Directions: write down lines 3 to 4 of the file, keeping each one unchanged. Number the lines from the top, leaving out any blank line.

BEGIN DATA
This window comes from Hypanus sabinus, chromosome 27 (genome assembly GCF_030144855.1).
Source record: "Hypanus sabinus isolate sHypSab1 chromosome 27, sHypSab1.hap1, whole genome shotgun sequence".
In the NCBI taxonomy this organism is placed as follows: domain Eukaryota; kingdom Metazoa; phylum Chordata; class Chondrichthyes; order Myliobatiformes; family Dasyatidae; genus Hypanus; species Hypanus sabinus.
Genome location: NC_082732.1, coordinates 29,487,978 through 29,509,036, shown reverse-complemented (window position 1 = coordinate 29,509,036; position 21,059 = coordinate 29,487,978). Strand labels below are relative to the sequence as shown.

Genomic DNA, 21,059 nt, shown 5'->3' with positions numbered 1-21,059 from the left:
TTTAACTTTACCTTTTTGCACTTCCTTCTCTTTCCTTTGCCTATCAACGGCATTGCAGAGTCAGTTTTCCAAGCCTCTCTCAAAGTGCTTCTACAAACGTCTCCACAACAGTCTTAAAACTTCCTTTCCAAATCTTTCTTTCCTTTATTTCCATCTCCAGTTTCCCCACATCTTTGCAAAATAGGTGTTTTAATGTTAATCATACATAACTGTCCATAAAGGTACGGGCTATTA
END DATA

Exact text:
In the NCBI taxonomy this organism is placed as follows: domain Eukaryota; kingdom Metazoa; phylum Chordata; class Chondrichthyes; order Myliobatiformes; family Dasyatidae; genus Hypanus; species Hypanus sabinus.
Genome location: NC_082732.1, coordinates 29,487,978 through 29,509,036, shown reverse-complemented (window position 1 = coordinate 29,509,036; position 21,059 = coordinate 29,487,978). Strand labels below are relative to the sequence as shown.